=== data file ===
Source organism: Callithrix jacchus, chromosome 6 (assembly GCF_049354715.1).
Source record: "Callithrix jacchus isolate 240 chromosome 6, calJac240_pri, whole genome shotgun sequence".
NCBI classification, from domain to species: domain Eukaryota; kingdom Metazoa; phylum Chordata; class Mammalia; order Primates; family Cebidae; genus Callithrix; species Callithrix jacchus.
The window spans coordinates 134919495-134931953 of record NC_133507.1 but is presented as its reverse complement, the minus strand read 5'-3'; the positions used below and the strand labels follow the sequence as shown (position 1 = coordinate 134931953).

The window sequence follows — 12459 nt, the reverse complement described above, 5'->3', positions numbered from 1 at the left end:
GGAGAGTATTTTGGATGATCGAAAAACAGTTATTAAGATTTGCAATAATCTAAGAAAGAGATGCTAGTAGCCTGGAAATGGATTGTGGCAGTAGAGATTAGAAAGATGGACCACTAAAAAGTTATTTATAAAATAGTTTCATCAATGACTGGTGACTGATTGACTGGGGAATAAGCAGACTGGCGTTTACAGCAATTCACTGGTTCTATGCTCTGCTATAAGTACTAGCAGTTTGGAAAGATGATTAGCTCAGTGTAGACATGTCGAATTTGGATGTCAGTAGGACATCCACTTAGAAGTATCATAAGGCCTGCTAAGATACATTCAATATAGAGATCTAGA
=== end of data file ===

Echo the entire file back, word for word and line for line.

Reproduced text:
Source organism: Callithrix jacchus, chromosome 6 (assembly GCF_049354715.1).
Source record: "Callithrix jacchus isolate 240 chromosome 6, calJac240_pri, whole genome shotgun sequence".
NCBI classification, from domain to species: domain Eukaryota; kingdom Metazoa; phylum Chordata; class Mammalia; order Primates; family Cebidae; genus Callithrix; species Callithrix jacchus.
The window spans coordinates 134919495-134931953 of record NC_133507.1 but is presented as its reverse complement, the minus strand read 5'-3'; the positions used below and the strand labels follow the sequence as shown (position 1 = coordinate 134931953).

The window sequence follows — 12459 nt, the reverse complement described above, 5'->3', positions numbered from 1 at the left end:
GGAGAGTATTTTGGATGATCGAAAAACAGTTATTAAGATTTGCAATAATCTAAGAAAGAGATGCTAGTAGCCTGGAAATGGATTGTGGCAGTAGAGATTAGAAAGATGGACCACTAAAAAGTTATTTATAAAATAGTTTCATCAATGACTGGTGACTGATTGACTGGGGAATAAGCAGACTGGCGTTTACAGCAATTCACTGGTTCTATGCTCTGCTATAAGTACTAGCAGTTTGGAAAGATGATTAGCTCAGTGTAGACATGTCGAATTTGGATGTCAGTAGGACATCCACTTAGAAGTATCATAAGGCCTGCTAAGATACATTCAATATAGAGATCTAGA